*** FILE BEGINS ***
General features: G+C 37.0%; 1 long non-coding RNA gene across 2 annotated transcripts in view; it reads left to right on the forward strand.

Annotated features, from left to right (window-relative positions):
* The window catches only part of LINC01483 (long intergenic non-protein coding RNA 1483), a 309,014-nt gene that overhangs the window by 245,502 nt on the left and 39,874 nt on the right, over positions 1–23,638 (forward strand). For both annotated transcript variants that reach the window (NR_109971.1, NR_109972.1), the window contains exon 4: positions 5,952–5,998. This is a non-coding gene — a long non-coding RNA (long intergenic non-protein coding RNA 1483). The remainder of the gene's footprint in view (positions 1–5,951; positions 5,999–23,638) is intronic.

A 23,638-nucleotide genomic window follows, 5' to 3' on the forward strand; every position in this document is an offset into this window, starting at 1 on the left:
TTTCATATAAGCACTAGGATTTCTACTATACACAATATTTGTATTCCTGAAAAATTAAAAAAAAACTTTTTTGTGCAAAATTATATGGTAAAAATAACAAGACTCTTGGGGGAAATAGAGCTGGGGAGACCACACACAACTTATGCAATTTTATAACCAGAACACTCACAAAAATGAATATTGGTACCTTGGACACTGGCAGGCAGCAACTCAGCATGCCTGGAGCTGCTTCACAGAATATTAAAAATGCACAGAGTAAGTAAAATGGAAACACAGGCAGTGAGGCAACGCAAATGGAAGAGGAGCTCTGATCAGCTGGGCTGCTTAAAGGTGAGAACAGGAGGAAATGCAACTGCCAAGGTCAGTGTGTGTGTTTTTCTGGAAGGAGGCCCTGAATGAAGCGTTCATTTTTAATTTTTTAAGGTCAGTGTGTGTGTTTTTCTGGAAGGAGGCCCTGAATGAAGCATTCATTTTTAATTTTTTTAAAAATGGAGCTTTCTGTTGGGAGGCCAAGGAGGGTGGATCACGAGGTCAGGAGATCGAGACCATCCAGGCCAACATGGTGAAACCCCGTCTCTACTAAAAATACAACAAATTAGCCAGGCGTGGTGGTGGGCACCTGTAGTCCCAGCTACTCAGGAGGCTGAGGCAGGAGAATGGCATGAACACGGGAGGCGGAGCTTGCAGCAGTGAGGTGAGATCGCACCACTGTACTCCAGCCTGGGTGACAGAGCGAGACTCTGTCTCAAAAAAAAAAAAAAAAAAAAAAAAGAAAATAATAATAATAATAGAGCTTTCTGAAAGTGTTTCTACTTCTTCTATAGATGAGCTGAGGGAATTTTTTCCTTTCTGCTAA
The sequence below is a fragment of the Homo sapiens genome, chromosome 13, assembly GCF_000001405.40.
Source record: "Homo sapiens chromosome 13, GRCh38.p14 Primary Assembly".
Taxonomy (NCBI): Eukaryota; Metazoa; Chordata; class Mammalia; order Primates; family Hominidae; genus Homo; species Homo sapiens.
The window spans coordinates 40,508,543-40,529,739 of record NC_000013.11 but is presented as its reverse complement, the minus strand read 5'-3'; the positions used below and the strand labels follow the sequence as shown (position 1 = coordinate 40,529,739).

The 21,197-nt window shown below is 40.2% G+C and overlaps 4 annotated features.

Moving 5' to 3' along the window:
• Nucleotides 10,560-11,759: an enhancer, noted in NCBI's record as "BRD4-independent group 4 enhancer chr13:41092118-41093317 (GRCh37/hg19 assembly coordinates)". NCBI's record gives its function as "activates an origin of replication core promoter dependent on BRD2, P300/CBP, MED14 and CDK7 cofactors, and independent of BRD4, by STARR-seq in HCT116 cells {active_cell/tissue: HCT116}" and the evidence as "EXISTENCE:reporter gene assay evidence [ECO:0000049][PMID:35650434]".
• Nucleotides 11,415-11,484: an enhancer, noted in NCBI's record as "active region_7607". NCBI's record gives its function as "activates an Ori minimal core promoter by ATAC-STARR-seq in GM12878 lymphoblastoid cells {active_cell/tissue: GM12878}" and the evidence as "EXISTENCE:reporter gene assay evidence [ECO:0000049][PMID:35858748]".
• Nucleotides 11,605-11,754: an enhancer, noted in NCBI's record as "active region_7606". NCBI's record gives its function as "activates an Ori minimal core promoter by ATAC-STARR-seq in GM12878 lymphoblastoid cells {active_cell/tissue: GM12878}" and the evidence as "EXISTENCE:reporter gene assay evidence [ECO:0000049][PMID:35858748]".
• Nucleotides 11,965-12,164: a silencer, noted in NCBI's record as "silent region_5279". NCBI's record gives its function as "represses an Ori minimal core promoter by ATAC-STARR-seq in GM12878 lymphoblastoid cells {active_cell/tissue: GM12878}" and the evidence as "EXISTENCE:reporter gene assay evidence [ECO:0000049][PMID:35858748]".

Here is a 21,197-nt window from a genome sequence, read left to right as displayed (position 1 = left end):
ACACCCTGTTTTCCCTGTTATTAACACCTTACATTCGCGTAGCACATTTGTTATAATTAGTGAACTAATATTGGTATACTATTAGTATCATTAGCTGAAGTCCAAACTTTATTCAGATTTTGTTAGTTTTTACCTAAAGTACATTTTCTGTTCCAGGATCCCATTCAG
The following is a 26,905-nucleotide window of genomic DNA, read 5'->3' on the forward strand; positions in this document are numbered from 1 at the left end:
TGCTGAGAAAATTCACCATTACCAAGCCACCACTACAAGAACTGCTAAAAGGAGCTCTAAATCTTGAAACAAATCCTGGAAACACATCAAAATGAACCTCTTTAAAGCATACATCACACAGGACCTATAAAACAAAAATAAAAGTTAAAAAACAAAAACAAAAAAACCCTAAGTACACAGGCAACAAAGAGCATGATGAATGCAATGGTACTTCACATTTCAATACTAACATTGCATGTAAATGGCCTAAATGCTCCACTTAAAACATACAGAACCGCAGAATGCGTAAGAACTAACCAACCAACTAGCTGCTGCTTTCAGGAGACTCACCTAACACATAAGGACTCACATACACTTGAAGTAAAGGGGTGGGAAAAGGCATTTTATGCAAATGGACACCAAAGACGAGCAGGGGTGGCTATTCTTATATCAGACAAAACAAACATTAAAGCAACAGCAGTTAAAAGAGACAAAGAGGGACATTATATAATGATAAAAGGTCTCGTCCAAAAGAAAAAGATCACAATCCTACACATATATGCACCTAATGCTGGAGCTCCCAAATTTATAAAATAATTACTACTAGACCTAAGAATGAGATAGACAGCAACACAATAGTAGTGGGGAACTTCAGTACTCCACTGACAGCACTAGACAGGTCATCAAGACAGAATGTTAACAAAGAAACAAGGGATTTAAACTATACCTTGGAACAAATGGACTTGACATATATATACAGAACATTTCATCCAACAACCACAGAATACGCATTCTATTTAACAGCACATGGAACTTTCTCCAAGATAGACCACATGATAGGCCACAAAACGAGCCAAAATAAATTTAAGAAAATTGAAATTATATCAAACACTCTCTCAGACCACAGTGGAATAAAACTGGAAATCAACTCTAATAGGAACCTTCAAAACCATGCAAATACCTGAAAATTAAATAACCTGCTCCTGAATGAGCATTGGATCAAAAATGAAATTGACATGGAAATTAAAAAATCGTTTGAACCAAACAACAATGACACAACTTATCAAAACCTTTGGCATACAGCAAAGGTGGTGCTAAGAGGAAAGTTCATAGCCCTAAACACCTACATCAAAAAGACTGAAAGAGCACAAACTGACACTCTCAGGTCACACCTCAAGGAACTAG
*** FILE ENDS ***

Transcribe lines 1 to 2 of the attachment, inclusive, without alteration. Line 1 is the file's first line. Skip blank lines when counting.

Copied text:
General features: G+C 37.0%; 1 long non-coding RNA gene across 2 annotated transcripts in view; it reads left to right on the forward strand.

Annotated features, from left to right (window-relative positions):